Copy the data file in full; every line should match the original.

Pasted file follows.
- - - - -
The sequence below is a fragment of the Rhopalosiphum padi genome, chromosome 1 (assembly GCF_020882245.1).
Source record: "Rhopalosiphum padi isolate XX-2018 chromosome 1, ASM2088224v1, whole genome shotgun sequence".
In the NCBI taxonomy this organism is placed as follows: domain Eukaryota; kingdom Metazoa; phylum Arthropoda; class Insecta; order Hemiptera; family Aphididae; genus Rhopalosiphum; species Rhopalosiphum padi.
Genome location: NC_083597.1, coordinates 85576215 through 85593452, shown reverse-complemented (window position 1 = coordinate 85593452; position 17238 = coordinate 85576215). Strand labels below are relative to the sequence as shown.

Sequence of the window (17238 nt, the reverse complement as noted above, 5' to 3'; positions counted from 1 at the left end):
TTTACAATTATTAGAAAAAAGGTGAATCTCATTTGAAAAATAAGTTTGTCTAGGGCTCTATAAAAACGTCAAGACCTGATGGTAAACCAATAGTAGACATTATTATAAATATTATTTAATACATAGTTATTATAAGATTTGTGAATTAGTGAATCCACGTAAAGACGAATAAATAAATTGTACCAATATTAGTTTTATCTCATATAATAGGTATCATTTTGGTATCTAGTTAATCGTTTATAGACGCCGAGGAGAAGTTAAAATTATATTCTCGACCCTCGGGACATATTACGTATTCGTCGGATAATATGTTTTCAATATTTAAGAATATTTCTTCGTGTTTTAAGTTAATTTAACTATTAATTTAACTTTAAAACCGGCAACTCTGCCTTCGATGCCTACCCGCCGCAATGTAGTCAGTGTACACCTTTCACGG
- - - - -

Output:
The sequence below is a fragment of the Rhopalosiphum padi genome, chromosome 1 (assembly GCF_020882245.1).
Source record: "Rhopalosiphum padi isolate XX-2018 chromosome 1, ASM2088224v1, whole genome shotgun sequence".
In the NCBI taxonomy this organism is placed as follows: domain Eukaryota; kingdom Metazoa; phylum Arthropoda; class Insecta; order Hemiptera; family Aphididae; genus Rhopalosiphum; species Rhopalosiphum padi.
Genome location: NC_083597.1, coordinates 85576215 through 85593452, shown reverse-complemented (window position 1 = coordinate 85593452; position 17238 = coordinate 85576215). Strand labels below are relative to the sequence as shown.

Sequence of the window (17238 nt, the reverse complement as noted above, 5' to 3'; positions counted from 1 at the left end):
TTTACAATTATTAGAAAAAAGGTGAATCTCATTTGAAAAATAAGTTTGTCTAGGGCTCTATAAAAACGTCAAGACCTGATGGTAAACCAATAGTAGACATTATTATAAATATTATTTAATACATAGTTATTATAAGATTTGTGAATTAGTGAATCCACGTAAAGACGAATAAATAAATTGTACCAATATTAGTTTTATCTCATATAATAGGTATCATTTTGGTATCTAGTTAATCGTTTATAGACGCCGAGGAGAAGTTAAAATTATATTCTCGACCCTCGGGACATATTACGTATTCGTCGGATAATATGTTTTCAATATTTAAGAATATTTCTTCGTGTTTTAAGTTAATTTAACTATTAATTTAACTTTAAAACCGGCAACTCTGCCTTCGATGCCTACCCGCCGCAATGTAGTCAGTGTACACCTTTCACGG